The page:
Oddly, Permanent Revolution, a Trotskyist group that has criticised the approach of the CPGB and CS, also goes along with this ‘common sense’ when it comes to day-to-day politics. Its candidate, Vicky Thompson, won the welfare officer position at Manchester University on a platform that did not mention the need to fight to overthrow capitalism and for socialism (although as a platform it was much better than Short’s narrow trade unionism – mentioning the need to fight for the legalisation of drugs and the internationalist approach of Hands Off the People of Iran). Clearly, our movement has a long way to go.
The left needs to cease regarding Marxism as some sort of conspiracy which is relegated to annual schools, branch meetings and pub conversations amongst the ‘trusted’. It must break with politics it knows to be insufficient in the forlorn hope of using them as some sort of ‘sign post’ towards (their usually garbled interpretation of) Marxism. These are not ‘sign posts’, but manifestations of the politics of other classes – ie, Labourism and reformism. ‘Broad front’ campaigns that are actually recruitment transition belts to this or that left group must be rejected.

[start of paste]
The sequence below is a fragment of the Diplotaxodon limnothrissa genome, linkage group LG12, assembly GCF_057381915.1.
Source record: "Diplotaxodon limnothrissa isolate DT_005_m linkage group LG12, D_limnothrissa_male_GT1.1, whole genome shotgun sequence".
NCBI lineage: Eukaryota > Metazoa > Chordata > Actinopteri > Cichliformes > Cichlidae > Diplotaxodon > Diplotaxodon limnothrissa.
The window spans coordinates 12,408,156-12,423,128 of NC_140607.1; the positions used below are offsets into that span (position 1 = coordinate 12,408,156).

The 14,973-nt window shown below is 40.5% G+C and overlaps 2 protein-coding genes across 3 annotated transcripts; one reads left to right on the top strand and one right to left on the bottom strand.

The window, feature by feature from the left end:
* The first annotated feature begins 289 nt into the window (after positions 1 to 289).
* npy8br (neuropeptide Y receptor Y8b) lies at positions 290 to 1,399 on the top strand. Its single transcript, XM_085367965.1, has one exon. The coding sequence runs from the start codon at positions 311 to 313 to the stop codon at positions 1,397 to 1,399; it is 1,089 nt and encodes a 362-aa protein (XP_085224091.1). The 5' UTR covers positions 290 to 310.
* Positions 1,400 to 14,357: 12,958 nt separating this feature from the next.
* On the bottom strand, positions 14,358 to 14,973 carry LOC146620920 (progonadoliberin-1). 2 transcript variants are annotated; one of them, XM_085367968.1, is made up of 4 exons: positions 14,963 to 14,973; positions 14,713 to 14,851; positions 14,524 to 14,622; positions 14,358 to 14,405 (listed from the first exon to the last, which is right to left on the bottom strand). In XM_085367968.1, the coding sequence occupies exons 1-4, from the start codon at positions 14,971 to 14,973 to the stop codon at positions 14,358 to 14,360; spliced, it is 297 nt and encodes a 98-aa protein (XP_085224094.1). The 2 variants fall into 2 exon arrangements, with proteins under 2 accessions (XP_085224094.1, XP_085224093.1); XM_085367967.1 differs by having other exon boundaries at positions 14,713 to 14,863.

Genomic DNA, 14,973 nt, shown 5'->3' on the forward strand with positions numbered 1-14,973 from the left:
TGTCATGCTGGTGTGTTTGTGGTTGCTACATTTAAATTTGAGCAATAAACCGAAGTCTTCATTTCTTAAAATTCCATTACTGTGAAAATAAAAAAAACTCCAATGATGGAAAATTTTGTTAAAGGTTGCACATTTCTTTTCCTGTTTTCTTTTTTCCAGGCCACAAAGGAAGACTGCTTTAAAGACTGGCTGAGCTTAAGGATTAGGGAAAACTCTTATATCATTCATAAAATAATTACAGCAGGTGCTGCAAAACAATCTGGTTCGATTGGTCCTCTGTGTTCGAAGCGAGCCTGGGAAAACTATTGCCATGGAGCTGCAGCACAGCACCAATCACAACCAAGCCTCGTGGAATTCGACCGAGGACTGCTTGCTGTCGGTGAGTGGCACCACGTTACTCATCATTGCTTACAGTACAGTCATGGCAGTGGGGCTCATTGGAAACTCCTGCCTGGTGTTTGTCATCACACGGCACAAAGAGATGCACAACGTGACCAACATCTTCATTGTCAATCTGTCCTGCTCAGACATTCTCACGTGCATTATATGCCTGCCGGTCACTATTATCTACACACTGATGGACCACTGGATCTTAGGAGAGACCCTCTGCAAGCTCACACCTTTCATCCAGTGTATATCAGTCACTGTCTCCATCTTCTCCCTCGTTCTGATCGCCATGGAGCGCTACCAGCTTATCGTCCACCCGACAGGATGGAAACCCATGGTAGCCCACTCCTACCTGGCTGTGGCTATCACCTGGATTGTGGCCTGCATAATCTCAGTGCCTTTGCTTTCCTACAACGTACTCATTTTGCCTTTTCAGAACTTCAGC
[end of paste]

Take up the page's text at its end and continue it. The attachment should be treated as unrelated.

We Communist Students are convinced that there is a growing body in society which rejects capitalism and is beginning to look for alternatives. Everyday experience confirms that. Our approach is simple: Marxism is powerful because it is true – not as some dogmatic schema, but the only consistent way of understanding the world in order to change it. That is why we argue for, stand on and agitate around these politics.